Bi-Mix, like the more popular brand-name injection Caverject, functions independently of the brain. The injections give men erections that last 5-15 minutes and require no stimulation from the nervous system. You can be fucking someone who repulses you and still have the hardest boner of your life.

Wylde injected Bi-Mix into his penis for the next several months of scenes, and it worked--he was erect no matter what. But even at an incredibly low dosage, the duration of his erections was unpredictable; sometimes it would take way too long to go flaccid. One night he went to sleep with an erection that would not go down and woke up in extreme pain. He had to go to the emergency room, where doctors drained the blood with a giant needle.

"It was horrible and terrifying, and I promised myself that I'd never do it again," says Wylde. "Over the course of my career, I primarily stuck to Cialis and did my best, but when I was extraordinarily stressed out from other things going on in my life, I would renew my Bi-Mix prescription so that I wouldn't fail at work." He soon developed a tolerance to Cialis.

Wylde ended his eight-year career when he ended up in the ER for priapism for a third time. The doctors warned him he was at high risk for losing the ability to achieve a natural erection ever again. "Porn wasn't worth that," Wylde says. "So I quit."

Alva tells me he used to buy Viagra illegally because getting a script was much more expensive, sometimes $35 per pill.

"You can't really call [them] erectile dysfunction drugs when it comes to porn, that's the first thing," says Conner Habib, a gay porn performer and the vice president of the Adult Performer Advocacy Committee (APAC), a recognized nonprofit that protects performers' rights, affects changes in legislation, and assists anyone trying to leave the industry. "They are used for a certain type of function, which is a lasting erection while a bunch of people stand around you. The biggest challenge [for male performers] is the physically compromising positions. Erections are based on blood flow. It's like trying to keep a hard-on while running on a treadmill."

Habib doesn't rely on pills for his scenes. He thinks injections can make performers too mechanical--the shot "petrifies your dick." While pills simply (and safely) amp up sexual desires you already have to get your body turned on, Habib's philosophy is that if men could do scenes without Viagra in the 80s, then so can he. (Sildenafil, the generic drug sold as Viagra, was accidentally discovered in 1991 when researchers were working on a heart medication.) However, as turnover demands rapidly increase, producers lose patience; time is money. (What realm of the arts, from music to journalism, has this technological change not affected?) One can only assume there are no public statistics about ED drug usage in male talent because of stigma and stereotyping. "I feel like it's the equivalent of steroids in professional sports," Wylde says. "You're not necessarily supposed to be doing them, but to compete on the same level as everyone else, you basically have to."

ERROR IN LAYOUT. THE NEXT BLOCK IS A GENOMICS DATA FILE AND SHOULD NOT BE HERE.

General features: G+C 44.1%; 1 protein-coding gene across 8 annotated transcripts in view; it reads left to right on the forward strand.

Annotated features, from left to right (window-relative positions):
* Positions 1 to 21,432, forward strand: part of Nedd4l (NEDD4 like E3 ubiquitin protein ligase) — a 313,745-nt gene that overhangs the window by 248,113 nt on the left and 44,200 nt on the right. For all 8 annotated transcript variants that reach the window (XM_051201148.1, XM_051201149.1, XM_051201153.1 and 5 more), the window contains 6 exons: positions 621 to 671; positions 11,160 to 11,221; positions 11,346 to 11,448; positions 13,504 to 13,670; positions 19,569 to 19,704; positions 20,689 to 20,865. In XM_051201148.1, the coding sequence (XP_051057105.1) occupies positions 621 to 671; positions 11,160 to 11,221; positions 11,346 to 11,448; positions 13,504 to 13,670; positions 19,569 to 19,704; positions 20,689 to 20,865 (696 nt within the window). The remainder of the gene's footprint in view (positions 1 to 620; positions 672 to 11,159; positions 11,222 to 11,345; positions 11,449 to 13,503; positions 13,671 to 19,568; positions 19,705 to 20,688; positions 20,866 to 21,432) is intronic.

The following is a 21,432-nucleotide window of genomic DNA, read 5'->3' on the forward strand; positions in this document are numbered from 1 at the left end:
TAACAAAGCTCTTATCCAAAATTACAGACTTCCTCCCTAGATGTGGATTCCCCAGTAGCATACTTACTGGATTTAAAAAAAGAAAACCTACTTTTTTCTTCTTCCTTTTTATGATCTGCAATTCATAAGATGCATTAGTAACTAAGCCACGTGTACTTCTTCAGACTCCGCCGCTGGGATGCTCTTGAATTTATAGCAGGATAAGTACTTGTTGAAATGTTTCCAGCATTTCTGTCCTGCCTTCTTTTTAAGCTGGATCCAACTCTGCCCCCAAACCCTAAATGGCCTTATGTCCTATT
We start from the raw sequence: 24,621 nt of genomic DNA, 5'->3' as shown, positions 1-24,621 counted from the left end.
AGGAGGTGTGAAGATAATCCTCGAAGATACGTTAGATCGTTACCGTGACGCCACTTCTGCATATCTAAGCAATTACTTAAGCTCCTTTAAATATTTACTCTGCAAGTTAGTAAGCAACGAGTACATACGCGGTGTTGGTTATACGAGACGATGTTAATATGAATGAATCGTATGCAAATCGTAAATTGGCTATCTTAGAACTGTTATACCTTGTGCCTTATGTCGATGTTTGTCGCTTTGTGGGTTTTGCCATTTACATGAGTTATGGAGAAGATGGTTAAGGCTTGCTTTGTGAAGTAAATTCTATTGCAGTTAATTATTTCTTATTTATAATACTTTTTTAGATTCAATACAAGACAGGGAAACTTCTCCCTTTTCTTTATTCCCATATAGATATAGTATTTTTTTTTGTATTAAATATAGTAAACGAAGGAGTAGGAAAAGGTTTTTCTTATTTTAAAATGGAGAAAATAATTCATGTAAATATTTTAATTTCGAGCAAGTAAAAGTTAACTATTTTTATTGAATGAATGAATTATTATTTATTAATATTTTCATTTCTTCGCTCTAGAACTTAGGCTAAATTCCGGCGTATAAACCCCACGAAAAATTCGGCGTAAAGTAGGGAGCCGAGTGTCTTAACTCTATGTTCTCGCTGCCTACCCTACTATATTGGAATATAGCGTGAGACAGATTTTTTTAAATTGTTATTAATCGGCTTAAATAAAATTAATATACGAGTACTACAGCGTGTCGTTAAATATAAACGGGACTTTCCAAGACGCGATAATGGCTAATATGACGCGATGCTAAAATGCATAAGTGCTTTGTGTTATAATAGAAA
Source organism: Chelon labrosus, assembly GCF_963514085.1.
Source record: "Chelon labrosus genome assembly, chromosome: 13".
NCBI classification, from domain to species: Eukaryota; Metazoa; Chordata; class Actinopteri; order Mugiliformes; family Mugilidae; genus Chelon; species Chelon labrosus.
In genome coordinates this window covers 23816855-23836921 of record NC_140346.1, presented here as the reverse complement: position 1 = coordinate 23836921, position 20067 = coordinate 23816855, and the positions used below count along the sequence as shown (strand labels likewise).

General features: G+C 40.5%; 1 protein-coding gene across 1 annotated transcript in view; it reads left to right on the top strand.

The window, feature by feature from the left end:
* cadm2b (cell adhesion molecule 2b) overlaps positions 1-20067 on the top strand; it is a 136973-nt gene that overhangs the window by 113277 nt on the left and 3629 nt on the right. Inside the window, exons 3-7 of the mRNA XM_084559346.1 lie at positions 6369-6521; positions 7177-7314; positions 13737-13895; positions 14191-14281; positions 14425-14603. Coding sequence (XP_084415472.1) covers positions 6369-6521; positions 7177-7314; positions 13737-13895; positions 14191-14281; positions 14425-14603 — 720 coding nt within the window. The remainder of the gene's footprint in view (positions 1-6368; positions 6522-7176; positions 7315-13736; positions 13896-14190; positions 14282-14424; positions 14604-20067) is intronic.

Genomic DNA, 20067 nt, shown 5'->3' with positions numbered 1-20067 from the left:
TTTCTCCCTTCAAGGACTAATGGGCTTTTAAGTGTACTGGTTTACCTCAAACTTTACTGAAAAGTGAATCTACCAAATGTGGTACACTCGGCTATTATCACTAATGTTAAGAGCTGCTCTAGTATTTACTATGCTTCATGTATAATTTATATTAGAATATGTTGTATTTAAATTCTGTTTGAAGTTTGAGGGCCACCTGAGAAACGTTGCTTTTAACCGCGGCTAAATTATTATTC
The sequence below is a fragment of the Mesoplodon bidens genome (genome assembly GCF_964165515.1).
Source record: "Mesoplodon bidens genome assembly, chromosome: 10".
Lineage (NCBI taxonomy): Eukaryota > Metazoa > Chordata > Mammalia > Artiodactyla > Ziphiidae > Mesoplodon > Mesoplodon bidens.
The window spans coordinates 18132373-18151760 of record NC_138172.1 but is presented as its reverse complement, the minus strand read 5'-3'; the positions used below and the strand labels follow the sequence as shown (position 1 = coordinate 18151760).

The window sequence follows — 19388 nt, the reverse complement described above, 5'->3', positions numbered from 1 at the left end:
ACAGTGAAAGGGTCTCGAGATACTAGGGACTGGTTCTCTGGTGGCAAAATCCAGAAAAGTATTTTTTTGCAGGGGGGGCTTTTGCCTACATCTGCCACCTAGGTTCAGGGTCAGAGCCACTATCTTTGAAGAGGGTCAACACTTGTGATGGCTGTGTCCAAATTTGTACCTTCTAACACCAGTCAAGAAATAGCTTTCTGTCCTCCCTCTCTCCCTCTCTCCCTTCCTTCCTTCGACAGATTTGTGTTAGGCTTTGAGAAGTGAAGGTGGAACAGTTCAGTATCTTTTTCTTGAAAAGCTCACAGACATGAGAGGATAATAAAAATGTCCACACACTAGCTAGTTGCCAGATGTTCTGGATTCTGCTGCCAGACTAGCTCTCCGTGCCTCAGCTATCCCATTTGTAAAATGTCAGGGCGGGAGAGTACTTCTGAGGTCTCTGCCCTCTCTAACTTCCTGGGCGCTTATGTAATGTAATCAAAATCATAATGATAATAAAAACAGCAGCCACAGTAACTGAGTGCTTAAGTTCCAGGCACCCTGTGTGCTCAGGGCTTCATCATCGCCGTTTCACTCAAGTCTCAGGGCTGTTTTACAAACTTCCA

Many performers get their drugs illegally, or at least in private, and there's a prevailing notion that "real men" shouldn't need assistance to sustain their erections. When viewers realize porn performers are using behind-the-scenes tricks, on-screen sex becomes way less sexy.

Unlike female performers who, if they play their cards right, can make billions starring in big-budget porn movies, hosting Playboy TV, and spearheading their own brands, men don't have the same potential for star power and commercial success. James Deen is the exception, not the rule. Dan Miller, a senior editor at XBIZ, a source for porn industry news, told me over email that "female performers earn more on a per-scene basis." While both male and female talent can exceed six figures in annual income, there are many more women earning in that range. "In today's porn economy, it's plausible that an in-demand freelance performer could stand to make more than one who's under an exclusive contract, but again, it depends on many factors," Miller wrote. Speaking with adult performers, I've noticed that while contract performers look down on freelance talent and vice versa, both groups consider it an extremely rare accomplishment for a straight male performer to land a big-budget contract. Brazzers star Keiran Lee is the company's only male performer on contract. His penis is insured for $1 million.

If you ask a man who watches straight porn why he needs to see a man in the scene, why lesbian porn does not interest him, he will tell you: dick identity. He needs to imagine himself, but not too much of himself. This creates a paradox: The woman is still the focus, but cocks remain essential for the average male viewer. Perhaps men are undervalued in the porn industry because masculine lust has generally been viewed as surplus, dispensable. "There is something about the tremor between men and women's sexuality in this culture," says Habib. "For a long time, men have been told to pursue it, and women have been hold to withhold it."